Symbols in The Things They Carried

Symbols in The Things They Carried
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  • 0:04 Overview of Symbols
  • 0:28 Stockings
  • 1:07 Puppy and Water Buffalo
  • 1:52 Baggage and Excrement
  • 3:25 Water and Fog
  • 4:26 Lesson Summary
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Lesson Transcript
Instructor: Audrey Farley

Audrey is a doctoral student in English at University of Maryland.

This lesson introduces and analyzes the significance of six important symbols in Tim O'Brien's 1990 novel, ''The Things They Carried,'' which recounts the author's experiences as a soldier fighting in Vietnam.

Overview of Symbols

The Things They Carried is full of rich imagery and symbols which reinforce the novel's central themes, such as the uncertainty of life, isolation from familiar comforts, and the bizarre ways in which a human deals with severe psychological strain. O'Brien primarily uses symbols to convey the psychological effects of the Vietnam War, as well as the soldiers' loss of innocence.


One of the characters Henry Dobbins wears a pair of nylon stockings around his neck. They are a good luck charm from his girlfriend back home. Henry claims that the pantyhose bring him good memories. He sleeps with them like a security blanket, and they 'keep him safe.'

While the stockings suggest female intimacy, which the soldiers no longer experience, they also suggest mystery. O'Brien and the other soldiers are bewildered about the effects the garment has on Henry. They conclude that the stockings are magic. The stockings thus convey the mystique of the female sex, which has become increasingly foreign to the men in the platoon.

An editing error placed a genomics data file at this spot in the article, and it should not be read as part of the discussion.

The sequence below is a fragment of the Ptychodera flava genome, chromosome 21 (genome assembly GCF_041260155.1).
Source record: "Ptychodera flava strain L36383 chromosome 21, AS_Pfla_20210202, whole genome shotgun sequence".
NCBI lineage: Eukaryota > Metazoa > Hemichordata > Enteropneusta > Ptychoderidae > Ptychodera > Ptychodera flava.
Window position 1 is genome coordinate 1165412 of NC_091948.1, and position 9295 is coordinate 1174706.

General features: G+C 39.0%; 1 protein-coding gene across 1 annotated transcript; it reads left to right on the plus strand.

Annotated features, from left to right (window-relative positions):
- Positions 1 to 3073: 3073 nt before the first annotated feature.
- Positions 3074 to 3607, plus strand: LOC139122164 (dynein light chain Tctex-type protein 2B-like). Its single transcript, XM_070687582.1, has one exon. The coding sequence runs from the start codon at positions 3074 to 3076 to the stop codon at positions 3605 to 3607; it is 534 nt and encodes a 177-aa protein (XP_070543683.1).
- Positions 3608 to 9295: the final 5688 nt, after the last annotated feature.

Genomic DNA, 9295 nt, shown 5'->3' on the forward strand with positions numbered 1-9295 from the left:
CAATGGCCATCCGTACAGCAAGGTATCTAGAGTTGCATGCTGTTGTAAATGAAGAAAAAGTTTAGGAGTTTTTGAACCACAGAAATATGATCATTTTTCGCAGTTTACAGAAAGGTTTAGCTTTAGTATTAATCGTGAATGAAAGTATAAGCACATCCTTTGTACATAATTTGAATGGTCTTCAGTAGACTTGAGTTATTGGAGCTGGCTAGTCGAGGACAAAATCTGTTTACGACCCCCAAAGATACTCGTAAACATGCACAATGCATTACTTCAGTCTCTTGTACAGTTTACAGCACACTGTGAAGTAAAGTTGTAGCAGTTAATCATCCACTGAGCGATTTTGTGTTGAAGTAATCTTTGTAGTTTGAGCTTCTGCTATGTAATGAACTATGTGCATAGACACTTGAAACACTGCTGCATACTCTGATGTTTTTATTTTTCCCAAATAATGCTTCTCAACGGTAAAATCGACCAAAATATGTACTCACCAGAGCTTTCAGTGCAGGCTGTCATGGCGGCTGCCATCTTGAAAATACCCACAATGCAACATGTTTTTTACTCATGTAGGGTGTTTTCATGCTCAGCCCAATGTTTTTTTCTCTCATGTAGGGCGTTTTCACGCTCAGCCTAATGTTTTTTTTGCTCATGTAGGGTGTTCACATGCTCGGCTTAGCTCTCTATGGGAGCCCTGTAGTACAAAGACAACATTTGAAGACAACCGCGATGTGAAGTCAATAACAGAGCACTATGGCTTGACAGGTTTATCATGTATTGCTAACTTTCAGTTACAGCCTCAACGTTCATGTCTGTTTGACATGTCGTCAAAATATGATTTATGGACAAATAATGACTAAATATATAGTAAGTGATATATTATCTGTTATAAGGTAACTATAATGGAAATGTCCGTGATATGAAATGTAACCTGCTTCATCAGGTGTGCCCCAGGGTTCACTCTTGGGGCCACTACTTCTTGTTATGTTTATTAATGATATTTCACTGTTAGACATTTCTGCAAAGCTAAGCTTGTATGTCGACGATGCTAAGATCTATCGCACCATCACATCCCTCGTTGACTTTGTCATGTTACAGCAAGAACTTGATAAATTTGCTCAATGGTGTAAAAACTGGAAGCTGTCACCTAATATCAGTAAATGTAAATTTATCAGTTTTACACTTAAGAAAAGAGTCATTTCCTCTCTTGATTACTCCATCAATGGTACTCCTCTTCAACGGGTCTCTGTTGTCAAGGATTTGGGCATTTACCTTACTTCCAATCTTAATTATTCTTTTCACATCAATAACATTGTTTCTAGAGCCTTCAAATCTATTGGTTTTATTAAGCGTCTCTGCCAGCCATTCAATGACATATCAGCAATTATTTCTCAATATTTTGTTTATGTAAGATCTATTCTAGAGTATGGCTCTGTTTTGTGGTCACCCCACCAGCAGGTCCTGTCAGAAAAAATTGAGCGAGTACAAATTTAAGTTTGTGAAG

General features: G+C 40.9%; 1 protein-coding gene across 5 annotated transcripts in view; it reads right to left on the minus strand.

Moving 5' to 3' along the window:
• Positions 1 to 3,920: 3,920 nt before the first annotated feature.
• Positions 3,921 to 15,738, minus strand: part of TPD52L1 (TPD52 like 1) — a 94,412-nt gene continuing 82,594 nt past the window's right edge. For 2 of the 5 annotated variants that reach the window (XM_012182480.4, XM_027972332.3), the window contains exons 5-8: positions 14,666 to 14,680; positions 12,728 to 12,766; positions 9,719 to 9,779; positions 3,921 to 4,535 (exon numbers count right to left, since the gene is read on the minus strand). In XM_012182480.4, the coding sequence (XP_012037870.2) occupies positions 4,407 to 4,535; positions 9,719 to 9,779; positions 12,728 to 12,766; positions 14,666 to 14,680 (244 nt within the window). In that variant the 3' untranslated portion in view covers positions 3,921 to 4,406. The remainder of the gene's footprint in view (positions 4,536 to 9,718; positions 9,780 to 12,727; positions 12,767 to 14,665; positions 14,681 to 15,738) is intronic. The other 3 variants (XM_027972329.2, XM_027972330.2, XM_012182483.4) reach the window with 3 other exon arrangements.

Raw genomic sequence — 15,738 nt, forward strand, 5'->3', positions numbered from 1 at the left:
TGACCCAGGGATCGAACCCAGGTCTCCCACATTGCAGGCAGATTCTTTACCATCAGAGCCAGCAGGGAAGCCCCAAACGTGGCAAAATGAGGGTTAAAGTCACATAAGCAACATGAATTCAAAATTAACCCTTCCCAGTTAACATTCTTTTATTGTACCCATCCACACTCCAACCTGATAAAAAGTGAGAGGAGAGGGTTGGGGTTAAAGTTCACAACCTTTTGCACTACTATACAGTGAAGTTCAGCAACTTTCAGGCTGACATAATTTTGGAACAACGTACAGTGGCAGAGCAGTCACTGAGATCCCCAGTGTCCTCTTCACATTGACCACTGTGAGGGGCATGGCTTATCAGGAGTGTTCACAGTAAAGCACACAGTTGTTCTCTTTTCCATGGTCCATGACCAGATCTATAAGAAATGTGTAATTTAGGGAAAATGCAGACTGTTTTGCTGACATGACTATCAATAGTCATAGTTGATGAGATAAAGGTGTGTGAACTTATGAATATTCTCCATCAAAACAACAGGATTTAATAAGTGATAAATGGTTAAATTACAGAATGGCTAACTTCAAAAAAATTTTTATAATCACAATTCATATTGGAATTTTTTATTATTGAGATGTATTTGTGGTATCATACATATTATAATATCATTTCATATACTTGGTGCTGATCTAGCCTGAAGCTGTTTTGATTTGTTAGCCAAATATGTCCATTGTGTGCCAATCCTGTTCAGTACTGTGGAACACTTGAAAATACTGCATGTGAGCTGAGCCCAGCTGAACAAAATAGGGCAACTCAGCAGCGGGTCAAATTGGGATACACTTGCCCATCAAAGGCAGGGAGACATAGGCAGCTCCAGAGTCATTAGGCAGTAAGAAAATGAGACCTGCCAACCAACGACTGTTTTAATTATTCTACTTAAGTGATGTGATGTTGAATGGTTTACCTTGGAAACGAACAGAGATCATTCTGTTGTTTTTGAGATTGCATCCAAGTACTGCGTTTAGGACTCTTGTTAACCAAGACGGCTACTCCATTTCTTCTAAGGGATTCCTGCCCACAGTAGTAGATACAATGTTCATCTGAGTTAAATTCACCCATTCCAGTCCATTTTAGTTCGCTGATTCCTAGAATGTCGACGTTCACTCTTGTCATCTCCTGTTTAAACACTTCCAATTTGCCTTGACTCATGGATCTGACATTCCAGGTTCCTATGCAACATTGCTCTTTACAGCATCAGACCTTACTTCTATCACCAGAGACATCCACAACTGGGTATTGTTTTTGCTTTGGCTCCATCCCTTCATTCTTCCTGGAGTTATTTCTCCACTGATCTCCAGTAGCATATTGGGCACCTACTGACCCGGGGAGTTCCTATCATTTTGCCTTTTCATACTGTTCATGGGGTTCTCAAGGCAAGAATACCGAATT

Puppy and Water Buffalo

The puppy and baby water buffalo symbolize innocence and purity. In the beginning, O'Brien recalls when a fellow soldier, Azar, strapped a puppy to a mine and squeezed the firing device. Azar rejoices in the animal's violent death because it gives him a sense of control over his own circumstances.

Later, Rat Kiley shoots a water buffalo to avenge the death of their friend, Curt Lemon. O'Brien narrates how the animal is completely helpless against Rat's aggression. This scene reinforces how the soldiers in the platoon have lost their sense of humanity after witnessing the brutal horrors of war. The animals remind the men of their childhood innocence, which they can never recover.

Baggage and Excrement

One of the most important symbols in the narrative is baggage. O'Brien names his book The Things They Carried after the objects that the soldiers in his platoon have to carry on their backs. They carry pocket knives, can openers, wristwatches, lighters, matches, gum, mosquito repellant, dog tags, salt tablets, stamps, letters, and good luck charms. O'Brien reflects that their identities are reduced to what they carry. But O'Brien also describes the emotional baggage that the soldiers carry - grief, terror, longing, confusion, and hatred. The items on their backs thus symbolize the psychological weight of the war.

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